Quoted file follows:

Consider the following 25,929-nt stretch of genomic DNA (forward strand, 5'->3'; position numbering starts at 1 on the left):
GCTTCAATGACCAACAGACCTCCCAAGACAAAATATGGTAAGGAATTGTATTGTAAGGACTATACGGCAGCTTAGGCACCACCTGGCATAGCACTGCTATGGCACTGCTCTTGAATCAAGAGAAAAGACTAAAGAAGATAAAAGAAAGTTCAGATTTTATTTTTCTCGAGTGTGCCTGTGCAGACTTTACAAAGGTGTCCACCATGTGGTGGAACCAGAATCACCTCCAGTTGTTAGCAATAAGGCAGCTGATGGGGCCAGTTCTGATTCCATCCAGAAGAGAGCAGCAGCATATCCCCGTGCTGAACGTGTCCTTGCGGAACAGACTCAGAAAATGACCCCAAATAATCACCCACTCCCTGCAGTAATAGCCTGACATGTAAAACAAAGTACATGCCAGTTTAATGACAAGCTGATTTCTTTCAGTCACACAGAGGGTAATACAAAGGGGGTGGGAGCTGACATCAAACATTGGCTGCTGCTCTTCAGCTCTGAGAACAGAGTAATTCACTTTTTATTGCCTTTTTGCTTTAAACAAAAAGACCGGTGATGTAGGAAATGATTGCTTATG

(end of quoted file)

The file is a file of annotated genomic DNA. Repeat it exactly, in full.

Consider the following 25,929-nt stretch of genomic DNA (forward strand, 5'->3'; position numbering starts at 1 on the left):
GCTTCAATGACCAACAGACCTCCCAAGACAAAATATGGTAAGGAATTGTATTGTAAGGACTATACGGCAGCTTAGGCACCACCTGGCATAGCACTGCTATGGCACTGCTCTTGAATCAAGAGAAAAGACTAAAGAAGATAAAAGAAAGTTCAGATTTTATTTTTCTCGAGTGTGCCTGTGCAGACTTTACAAAGGTGTCCACCATGTGGTGGAACCAGAATCACCTCCAGTTGTTAGCAATAAGGCAGCTGATGGGGCCAGTTCTGATTCCATCCAGAAGAGAGCAGCAGCATATCCCCGTGCTGAACGTGTCCTTGCGGAACAGACTCAGAAAATGACCCCAAATAATCACCCACTCCCTGCAGTAATAGCCTGACATGTAAAACAAAGTACATGCCAGTTTAATGACAAGCTGATTTCTTTCAGTCACACAGAGGGTAATACAAAGGGGGTGGGAGCTGACATCAAACATTGGCTGCTGCTCTTCAGCTCTGAGAACAGAGTAATTCACTTTTTATTGCCTTTTTGCTTTAAACAAAAAGACCGGTGATGTAGGAAATGATTGCTTATG